by Judith Curry
The modification of the 2C climate target will put an end to the vision of a “science-based” climate policy – Oliver Geden
‘Avoiding dangerous climate change’ is essentially synonymous with limiting the average global surface temperature increase over 2C of pre-industrial average. A major focus of climate science has been identifying the level of CO2 below which we can avoid this dangerous 2C increase – this level has previously been set at 550 ppm, I’m not exactly sure what the latest ‘consensus’ value is. These numbers have been hard-wired into international climate policy.
Two previous threads at Climate Etc. discussed ‘dangerous’ climate change:
Oliver Geden of the German Institute for International and Security Affairs (SWP) has written a provocative essay on this topic entitled Modifying the 2C target. In today’s Guardian Geden has an article: Climate change – what next after the 2C boundary? Extensive excerpts:
It is highly doubtful that the international community will be able to agree on a treaty that would commit all industrialised countries and emerging economies to binding emissions reduction targets by the end of 2015.
With global emissions still rising, it is even more unlikely that such an agreement would be compatible with the overarching target of international climate policy: to limit the global mean temperature increase to 2° Celsius above pre-industrial levels, which is considered to be the threshold to “dangerous climate change“.
Nobody really wants to talk about the coming failure of the 2°C target. But from a political point of view it is pretty clear that a target that is considered to be unattainable cannot fulfill either a positive symbolic function or a productive governance function. Thus, the 2°C target will have to be modified eventually. Such a process is not only risky for the EU as a global climate policy leader; it also entails troubling consequences for scientific policy advice.
For almost two decades, the 2°C target has served as a common reference point for climate policy and climate science, as a “boundary object” that allows these two different spheres to communicate and interact productively. Efforts to raise the status of climate policy have gained scientific legitimacy, while climate research has found a growing political consensus and increased societal relevance, reflected not least of all in significantly improved funding.
Basically, there are three modification options. World leaders could either allow the 2°C target to become a benchmark that can be temporarily overshoot, accept a less stringent target, or give up on a global stabilisation objective altogether.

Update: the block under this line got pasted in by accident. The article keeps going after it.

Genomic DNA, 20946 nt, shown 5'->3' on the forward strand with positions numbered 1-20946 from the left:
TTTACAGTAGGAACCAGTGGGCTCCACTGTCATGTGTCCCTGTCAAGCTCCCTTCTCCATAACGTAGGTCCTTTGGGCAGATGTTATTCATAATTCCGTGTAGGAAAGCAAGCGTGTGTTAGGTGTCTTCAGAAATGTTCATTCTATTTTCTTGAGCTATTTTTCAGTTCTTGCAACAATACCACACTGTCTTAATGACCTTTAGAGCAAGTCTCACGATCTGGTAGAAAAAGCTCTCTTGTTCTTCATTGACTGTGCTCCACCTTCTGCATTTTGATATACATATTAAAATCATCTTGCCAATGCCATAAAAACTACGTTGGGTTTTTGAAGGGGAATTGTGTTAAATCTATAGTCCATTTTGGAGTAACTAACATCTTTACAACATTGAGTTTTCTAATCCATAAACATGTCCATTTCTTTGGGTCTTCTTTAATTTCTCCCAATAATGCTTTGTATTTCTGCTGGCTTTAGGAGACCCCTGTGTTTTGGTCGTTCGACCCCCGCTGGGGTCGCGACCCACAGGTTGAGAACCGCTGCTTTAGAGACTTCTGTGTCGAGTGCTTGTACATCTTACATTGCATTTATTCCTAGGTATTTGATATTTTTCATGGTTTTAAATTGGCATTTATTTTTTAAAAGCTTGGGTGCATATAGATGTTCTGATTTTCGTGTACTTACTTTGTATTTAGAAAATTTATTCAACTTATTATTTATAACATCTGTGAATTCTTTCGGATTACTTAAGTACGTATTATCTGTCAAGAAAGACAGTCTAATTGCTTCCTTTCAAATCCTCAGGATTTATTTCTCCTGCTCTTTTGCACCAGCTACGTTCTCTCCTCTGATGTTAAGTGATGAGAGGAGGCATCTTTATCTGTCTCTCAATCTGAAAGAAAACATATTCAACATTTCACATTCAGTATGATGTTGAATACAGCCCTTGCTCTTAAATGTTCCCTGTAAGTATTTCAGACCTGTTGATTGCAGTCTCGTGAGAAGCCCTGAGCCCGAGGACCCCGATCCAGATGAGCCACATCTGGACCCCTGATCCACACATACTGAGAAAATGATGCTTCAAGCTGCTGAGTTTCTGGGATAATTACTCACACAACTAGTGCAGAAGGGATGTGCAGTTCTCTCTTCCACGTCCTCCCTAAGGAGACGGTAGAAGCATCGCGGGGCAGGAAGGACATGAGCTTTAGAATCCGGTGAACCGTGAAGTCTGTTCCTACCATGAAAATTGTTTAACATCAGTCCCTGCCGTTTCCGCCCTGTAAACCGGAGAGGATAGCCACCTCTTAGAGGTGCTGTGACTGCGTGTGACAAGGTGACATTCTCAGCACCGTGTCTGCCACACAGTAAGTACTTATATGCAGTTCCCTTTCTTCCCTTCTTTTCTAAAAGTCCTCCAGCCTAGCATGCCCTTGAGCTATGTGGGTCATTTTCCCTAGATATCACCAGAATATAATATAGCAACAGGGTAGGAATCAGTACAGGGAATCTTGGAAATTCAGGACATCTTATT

The impending necessity to reinterpret or even revise the 2°C target primarily marks a fundamental failure of international climate policy. But it also highlights the failure of scientific policy advice.
What seemed to be a non-negotiable planetary boundary will be subject to (more or less publicly visible) renegotiation.
The problem-centred modes of extensive environmental governance associated with the carbon budget approach are ultimately unfeasible politically. Its key weakness is the lack of consideration of crucial political factors, in particular the ways multilateral organisations, national governments, and political parties actually work.
In the process of modifying the 2°C target, climate policy will tend to “politicize” while climate science will tend to “scientise”. The EU will no longer be able to count on climate scientists to support its international climate policy preferences. At the same time, climate scientists will have to accept that their relatively privileged status will be limited to the areas of media access and research funding, whereas their political influence will be no greater than the influence of scientists in other policy areas.
In the near future, scientific policy advisors will have to carefully re-examine their role. When appearing in the media or before parliamentary committees, they should not attempt to distill the enormous volume and range of climate research into explicit demands for political action. Rather, they should restrict themselves to presenting the conditions and consequences of specific policy alternatives (pdf).
The history of the 2°C target clearly demonstrates that the establishment of an absolute climate target contributes little to effective risk management if major emitters refuse to actually implement corresponding measures because the reduction paths appear too ambitious to them.
Furthermore, unrealistic pledges send the signal that they can be disregarded with few political or reputational consequences. A more pluralistic approach in scientific advice to climate policy makers could result in a more pluralistic understanding of legitimate policy options.
This collision between climate predictions and emissions stabilization policies with observations of climate change and political realities has potentially huge ramifications not only for climate policy and climate science, but also broader implications for the interface between science and policy.
How we landed in this mess has been the subject of a number of previous posts at Climate Etc. and also in my Congressional testimonies:
In a nutshell: oversimplification of both the problem and solution in context of a consensus to power approach, plus failure to actually clarify the meaning of ‘dangerous climate change.’
This collision is in progress; Geden makes interesting predictions as to where the pieces will land. Your thoughts?